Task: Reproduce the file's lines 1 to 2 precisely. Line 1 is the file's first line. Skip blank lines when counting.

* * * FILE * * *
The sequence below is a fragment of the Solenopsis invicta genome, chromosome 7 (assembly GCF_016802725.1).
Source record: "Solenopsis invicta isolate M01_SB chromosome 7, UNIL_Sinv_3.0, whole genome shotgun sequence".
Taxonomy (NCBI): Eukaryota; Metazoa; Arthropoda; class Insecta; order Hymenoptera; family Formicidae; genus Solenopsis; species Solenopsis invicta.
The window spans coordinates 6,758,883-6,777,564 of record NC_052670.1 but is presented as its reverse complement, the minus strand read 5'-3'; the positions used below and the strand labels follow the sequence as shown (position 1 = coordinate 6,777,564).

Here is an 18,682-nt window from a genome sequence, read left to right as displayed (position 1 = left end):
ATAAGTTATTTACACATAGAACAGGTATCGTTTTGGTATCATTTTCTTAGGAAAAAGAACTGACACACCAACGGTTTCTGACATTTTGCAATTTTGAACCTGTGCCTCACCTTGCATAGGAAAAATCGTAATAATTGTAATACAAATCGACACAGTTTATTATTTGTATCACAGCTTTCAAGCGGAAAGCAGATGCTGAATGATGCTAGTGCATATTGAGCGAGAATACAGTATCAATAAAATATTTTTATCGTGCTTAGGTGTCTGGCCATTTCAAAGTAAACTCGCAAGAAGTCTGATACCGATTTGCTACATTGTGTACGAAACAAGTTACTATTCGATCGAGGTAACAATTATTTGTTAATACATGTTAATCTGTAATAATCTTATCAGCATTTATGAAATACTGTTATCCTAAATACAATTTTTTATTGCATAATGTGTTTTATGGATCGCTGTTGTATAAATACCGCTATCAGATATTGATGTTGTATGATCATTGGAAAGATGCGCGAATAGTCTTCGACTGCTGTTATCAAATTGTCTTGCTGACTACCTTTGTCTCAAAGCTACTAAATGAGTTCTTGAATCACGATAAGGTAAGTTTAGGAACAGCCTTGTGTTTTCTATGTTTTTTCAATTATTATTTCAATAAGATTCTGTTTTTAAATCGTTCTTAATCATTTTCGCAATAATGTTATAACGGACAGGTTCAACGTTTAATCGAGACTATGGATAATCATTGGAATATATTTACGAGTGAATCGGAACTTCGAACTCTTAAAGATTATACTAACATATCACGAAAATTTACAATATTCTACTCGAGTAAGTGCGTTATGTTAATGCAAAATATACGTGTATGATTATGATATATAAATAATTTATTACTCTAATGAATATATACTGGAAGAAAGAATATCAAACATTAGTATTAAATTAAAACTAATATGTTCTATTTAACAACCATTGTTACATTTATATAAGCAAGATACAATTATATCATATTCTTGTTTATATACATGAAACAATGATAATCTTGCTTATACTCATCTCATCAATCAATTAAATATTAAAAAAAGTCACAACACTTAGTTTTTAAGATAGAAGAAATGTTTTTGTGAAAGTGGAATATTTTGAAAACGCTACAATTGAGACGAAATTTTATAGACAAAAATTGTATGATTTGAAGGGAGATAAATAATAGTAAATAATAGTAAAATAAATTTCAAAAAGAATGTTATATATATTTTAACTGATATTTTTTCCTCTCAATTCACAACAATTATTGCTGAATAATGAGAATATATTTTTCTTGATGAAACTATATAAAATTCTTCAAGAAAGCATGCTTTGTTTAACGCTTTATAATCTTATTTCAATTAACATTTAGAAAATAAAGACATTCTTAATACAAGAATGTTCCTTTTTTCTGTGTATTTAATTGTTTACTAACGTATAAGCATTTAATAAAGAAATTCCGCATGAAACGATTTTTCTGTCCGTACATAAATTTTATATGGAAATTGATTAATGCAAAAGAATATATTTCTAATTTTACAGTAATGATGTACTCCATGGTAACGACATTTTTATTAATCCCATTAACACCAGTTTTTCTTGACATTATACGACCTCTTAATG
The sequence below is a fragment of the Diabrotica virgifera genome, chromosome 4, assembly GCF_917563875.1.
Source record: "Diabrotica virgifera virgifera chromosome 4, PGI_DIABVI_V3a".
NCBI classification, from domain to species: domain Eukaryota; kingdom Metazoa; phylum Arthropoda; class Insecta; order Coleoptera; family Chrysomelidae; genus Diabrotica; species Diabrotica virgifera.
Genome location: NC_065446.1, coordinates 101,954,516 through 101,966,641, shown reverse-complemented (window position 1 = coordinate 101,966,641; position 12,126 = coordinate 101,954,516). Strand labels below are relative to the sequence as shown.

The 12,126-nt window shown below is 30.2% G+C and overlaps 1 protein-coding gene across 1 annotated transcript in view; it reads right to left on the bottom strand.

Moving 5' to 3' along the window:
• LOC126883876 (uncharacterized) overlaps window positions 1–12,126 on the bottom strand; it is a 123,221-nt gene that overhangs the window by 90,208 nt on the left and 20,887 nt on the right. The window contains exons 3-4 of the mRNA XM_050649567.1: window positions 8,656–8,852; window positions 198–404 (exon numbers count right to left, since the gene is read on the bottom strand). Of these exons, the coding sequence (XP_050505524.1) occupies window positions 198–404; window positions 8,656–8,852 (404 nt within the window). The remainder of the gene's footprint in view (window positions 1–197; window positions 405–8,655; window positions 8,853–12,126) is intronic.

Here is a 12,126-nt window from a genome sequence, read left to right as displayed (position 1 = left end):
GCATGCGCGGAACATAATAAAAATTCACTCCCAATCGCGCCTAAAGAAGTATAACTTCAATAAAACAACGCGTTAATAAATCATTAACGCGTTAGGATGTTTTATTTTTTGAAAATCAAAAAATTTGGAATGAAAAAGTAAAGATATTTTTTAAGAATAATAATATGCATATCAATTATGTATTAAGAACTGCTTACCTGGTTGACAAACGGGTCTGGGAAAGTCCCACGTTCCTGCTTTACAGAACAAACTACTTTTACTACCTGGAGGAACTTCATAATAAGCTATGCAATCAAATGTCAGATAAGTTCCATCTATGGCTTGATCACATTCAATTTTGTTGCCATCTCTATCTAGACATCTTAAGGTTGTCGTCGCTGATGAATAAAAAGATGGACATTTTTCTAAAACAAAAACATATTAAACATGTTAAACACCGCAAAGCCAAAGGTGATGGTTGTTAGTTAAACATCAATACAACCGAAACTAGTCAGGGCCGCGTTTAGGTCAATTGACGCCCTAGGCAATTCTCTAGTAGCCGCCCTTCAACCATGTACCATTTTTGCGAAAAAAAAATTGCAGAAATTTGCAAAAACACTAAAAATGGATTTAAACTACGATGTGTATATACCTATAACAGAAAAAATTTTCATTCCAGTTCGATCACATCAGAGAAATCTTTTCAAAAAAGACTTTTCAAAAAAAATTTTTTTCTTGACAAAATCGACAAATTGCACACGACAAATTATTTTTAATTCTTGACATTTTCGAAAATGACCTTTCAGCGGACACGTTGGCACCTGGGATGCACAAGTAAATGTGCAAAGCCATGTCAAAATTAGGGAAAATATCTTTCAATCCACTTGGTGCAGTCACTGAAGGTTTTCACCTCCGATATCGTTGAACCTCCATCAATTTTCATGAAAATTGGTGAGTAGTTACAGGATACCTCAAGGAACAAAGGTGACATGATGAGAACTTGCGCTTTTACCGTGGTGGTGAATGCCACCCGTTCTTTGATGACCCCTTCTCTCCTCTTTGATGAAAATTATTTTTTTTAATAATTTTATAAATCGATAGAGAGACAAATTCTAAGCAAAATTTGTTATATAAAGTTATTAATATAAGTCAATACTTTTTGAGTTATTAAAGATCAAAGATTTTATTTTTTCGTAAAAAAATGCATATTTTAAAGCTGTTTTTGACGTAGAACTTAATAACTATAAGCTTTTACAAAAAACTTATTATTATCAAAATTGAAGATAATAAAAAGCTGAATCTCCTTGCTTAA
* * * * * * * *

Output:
The sequence below is a fragment of the Solenopsis invicta genome, chromosome 7 (assembly GCF_016802725.1).
Source record: "Solenopsis invicta isolate M01_SB chromosome 7, UNIL_Sinv_3.0, whole genome shotgun sequence".